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Monthly Archives: February 2013

Lung-on-a-chip

In the news this week has been an interesting approach to replicating human disease in a ‘lung-on-a-chip’ device. The lung-on-a-chip, which is about the size of a USB stick, contains hollow channels lined with living human cells. Applying a vacuum to two channels along the side of the chip allows it to recreate the way … Continue reading »

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A dolphin’s smile – are aquariums ethical?

by Natasha Neill, Executive Officer at the Society of Biology. The latest issue of The Biologist included an article on William Alford Lloyd, the man who brought aquariums to Britain. Aquariums and zoos can be amazing environments where lifelong passions are born, but their popularity in some regions has spawned institutions with animals obtained through … Continue reading »

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Testing for horse D-N-eigh

by Zoë Martin, Society of Biology In light of the horsemeat scandal I was interested in understanding a bit more about how we determine what species are actually populating the products on supermarket shelves. Testing facility websites reveal that the food industry mainly relies on two techniques to detect horse meat in beef: the protein-based … Continue reading »

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NHS Choices website becomes ‘neutral’ on homeopathy

by Rebecca Nesbit, Society of Biology * since I wrote this post, the NHS Choices website has been modified again with the introduction of a sentence stating that a Government report said  homeopathic remedies perform no better than placebos  The ongoing debate about whether homeopathy should be provided on the NHS has again stirred up … Continue reading »

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It’s Darwin Day – a celebration for everyone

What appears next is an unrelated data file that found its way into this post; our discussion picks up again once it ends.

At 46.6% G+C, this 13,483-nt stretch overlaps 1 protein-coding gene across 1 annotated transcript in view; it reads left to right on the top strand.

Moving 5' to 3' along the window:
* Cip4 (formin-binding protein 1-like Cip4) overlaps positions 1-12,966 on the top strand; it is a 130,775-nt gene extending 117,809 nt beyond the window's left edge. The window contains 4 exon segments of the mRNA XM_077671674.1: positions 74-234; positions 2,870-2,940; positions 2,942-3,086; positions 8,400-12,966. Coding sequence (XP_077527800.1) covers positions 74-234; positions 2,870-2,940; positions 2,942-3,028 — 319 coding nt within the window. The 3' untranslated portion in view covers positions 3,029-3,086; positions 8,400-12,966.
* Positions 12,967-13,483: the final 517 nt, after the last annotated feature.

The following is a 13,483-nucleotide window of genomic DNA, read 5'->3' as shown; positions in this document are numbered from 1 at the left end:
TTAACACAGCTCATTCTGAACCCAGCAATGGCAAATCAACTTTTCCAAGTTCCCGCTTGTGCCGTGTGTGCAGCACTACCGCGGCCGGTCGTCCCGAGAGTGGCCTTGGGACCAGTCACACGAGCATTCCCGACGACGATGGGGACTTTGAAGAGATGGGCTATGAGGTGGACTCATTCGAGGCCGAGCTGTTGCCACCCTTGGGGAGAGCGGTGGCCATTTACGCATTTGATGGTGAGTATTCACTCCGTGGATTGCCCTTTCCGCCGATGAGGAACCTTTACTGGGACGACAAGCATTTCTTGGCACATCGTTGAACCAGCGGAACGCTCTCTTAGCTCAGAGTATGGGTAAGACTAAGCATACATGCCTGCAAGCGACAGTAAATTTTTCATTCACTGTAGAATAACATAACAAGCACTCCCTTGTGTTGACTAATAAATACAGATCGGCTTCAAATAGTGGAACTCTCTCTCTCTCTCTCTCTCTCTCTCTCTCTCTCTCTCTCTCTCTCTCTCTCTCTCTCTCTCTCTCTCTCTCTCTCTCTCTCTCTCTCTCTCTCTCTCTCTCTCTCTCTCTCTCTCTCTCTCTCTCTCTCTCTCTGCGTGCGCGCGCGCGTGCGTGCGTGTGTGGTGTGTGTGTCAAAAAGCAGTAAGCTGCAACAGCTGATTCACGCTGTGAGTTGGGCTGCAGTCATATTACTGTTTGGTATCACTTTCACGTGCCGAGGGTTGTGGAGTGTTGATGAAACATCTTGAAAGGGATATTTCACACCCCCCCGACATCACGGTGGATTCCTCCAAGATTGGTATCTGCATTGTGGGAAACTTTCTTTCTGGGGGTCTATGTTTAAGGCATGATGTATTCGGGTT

by Rebecca Nesbit, Society of Biology I arrived in the office this morning to the excellent news that three of our Fellows, including our President Dame Nancy Rothwell, made the top 20 of the Women’s Hour Power List. This was fantastic recognition of the contribution scientists make to our society, and appropriate on a day … Continue reading »

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Species of the week: Bottlenose dolphin

by Pippy Downs, a Year 11 work experience pupil from The Folkestone School for Girls Bottlenose dolphins are well known for being able to perform complex tricks. They have a friendly, permanent smile from their curved bottle like noses. Most people call them ‘dolphins’ however the scientific family name for dolphins is Delphinidae. They are … Continue reading »

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The peculiarities of the jellyfish nervous system

Guest post from Joseph Jebelli, a PhD student at UCL What is it like to be a jellyfish? These beautifully mesmerising creatures are so bizarre, so alien to us in so many respects that one can easily be forgiven for struggling to come up with a good answer. Biologically, jellyfish have long been thought of … Continue reading »

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Bad news for pollination – a decline in Britain’s larger moths

by Rebecca Nesbit ‘Moths are declining rapidly in the UK’ was, unsurprisingly, the message from the State of Britain’s Larger Moths report launched last Friday by Butterfly Conservation. In a week when the controversial topic of bees and neonicotinoids was headline news, it was interesting to hear about the fates of a different group of … Continue reading »

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